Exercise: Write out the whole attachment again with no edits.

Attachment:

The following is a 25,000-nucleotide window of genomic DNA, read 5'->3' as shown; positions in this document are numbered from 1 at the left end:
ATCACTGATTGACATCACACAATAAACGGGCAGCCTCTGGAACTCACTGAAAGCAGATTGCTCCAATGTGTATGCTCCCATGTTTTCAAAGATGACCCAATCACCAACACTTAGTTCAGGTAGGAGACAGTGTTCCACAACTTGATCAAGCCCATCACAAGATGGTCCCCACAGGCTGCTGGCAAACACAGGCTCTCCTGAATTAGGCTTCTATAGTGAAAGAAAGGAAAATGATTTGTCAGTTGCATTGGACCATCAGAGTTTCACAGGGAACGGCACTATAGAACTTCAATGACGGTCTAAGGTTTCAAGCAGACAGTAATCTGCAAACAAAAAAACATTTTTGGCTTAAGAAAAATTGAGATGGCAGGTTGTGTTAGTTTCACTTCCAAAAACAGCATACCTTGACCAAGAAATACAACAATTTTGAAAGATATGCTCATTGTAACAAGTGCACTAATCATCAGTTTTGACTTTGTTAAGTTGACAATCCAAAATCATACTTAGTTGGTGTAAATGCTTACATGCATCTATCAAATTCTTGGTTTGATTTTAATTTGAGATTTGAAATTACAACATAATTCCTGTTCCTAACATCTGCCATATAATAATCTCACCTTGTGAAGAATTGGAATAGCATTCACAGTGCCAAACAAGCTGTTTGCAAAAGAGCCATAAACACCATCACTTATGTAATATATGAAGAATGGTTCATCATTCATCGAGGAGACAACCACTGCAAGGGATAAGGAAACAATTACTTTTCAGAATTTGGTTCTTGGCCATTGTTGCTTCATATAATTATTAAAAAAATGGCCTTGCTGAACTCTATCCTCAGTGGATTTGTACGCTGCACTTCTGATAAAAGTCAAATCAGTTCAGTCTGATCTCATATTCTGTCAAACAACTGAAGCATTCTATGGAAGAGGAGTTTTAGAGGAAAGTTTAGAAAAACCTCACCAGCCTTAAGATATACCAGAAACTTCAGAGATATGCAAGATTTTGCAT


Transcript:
The following is a 25,000-nucleotide window of genomic DNA, read 5'->3' as shown; positions in this document are numbered from 1 at the left end:
ATCACTGATTGACATCACACAATAAACGGGCAGCCTCTGGAACTCACTGAAAGCAGATTGCTCCAATGTGTATGCTCCCATGTTTTCAAAGATGACCCAATCACCAACACTTAGTTCAGGTAGGAGACAGTGTTCCACAACTTGATCAAGCCCATCACAAGATGGTCCCCACAGGCTGCTGGCAAACACAGGCTCTCCTGAATTAGGCTTCTATAGTGAAAGAAAGGAAAATGATTTGTCAGTTGCATTGGACCATCAGAGTTTCACAGGGAACGGCACTATAGAACTTCAATGACGGTCTAAGGTTTCAAGCAGACAGTAATCTGCAAACAAAAAAACATTTTTGGCTTAAGAAAAATTGAGATGGCAGGTTGTGTTAGTTTCACTTCCAAAAACAGCATACCTTGACCAAGAAATACAACAATTTTGAAAGATATGCTCATTGTAACAAGTGCACTAATCATCAGTTTTGACTTTGTTAAGTTGACAATCCAAAATCATACTTAGTTGGTGTAAATGCTTACATGCATCTATCAAATTCTTGGTTTGATTTTAATTTGAGATTTGAAATTACAACATAATTCCTGTTCCTAACATCTGCCATATAATAATCTCACCTTGTGAAGAATTGGAATAGCATTCACAGTGCCAAACAAGCTGTTTGCAAAAGAGCCATAAACACCATCACTTATGTAATATATGAAGAATGGTTCATCATTCATCGAGGAGACAACCACTGCAAGGGATAAGGAAACAATTACTTTTCAGAATTTGGTTCTTGGCCATTGTTGCTTCATATAATTATTAAAAAAATGGCCTTGCTGAACTCTATCCTCAGTGGATTTGTACGCTGCACTTCTGATAAAAGTCAAATCAGTTCAGTCTGATCTCATATTCTGTCAAACAACTGAAGCATTCTATGGAAGAGGAGTTTTAGAGGAAAGTTTAGAAAAACCTCACCAGCCTTAAGATATACCAGAAACTTCAGAGATATGCAAGATTTTGCAT